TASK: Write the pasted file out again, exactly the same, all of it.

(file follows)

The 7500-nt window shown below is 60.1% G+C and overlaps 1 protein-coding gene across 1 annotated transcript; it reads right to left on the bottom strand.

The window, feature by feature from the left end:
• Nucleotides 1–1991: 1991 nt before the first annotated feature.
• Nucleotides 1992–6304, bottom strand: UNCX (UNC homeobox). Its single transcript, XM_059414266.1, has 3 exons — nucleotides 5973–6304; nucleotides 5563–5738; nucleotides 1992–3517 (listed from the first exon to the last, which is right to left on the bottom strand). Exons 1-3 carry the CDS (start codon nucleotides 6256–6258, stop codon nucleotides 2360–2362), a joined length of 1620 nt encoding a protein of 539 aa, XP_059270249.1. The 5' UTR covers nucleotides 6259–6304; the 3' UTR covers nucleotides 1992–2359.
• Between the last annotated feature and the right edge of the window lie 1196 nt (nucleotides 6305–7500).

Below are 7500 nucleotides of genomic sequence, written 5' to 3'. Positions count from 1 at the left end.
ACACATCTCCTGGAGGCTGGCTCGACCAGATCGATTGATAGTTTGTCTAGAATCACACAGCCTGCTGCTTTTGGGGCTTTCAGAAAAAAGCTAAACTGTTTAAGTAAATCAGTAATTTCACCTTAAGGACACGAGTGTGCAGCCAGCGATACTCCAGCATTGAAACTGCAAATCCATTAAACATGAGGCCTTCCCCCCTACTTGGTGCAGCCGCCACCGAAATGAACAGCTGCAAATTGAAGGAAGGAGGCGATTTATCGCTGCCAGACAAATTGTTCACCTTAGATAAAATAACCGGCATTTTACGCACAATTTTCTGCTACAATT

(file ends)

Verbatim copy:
The 7500-nt window shown below is 60.1% G+C and overlaps 1 protein-coding gene across 1 annotated transcript; it reads right to left on the bottom strand.

The window, feature by feature from the left end:
• Nucleotides 1–1991: 1991 nt before the first annotated feature.
• Nucleotides 1992–6304, bottom strand: UNCX (UNC homeobox). Its single transcript, XM_059414266.1, has 3 exons — nucleotides 5973–6304; nucleotides 5563–5738; nucleotides 1992–3517 (listed from the first exon to the last, which is right to left on the bottom strand). Exons 1-3 carry the CDS (start codon nucleotides 6256–6258, stop codon nucleotides 2360–2362), a joined length of 1620 nt encoding a protein of 539 aa, XP_059270249.1. The 5' UTR covers nucleotides 6259–6304; the 3' UTR covers nucleotides 1992–2359.
• Between the last annotated feature and the right edge of the window lie 1196 nt (nucleotides 6305–7500).

Below are 7500 nucleotides of genomic sequence, written 5' to 3'. Positions count from 1 at the left end.
ACACATCTCCTGGAGGCTGGCTCGACCAGATCGATTGATAGTTTGTCTAGAATCACACAGCCTGCTGCTTTTGGGGCTTTCAGAAAAAAGCTAAACTGTTTAAGTAAATCAGTAATTTCACCTTAAGGACACGAGTGTGCAGCCAGCGATACTCCAGCATTGAAACTGCAAATCCATTAAACATGAGGCCTTCCCCCCTACTTGGTGCAGCCGCCACCGAAATGAACAGCTGCAAATTGAAGGAAGGAGGCGATTTATCGCTGCCAGACAAATTGTTCACCTTAGATAAAATAACCGGCATTTTACGCACAATTTTCTGCTACAATT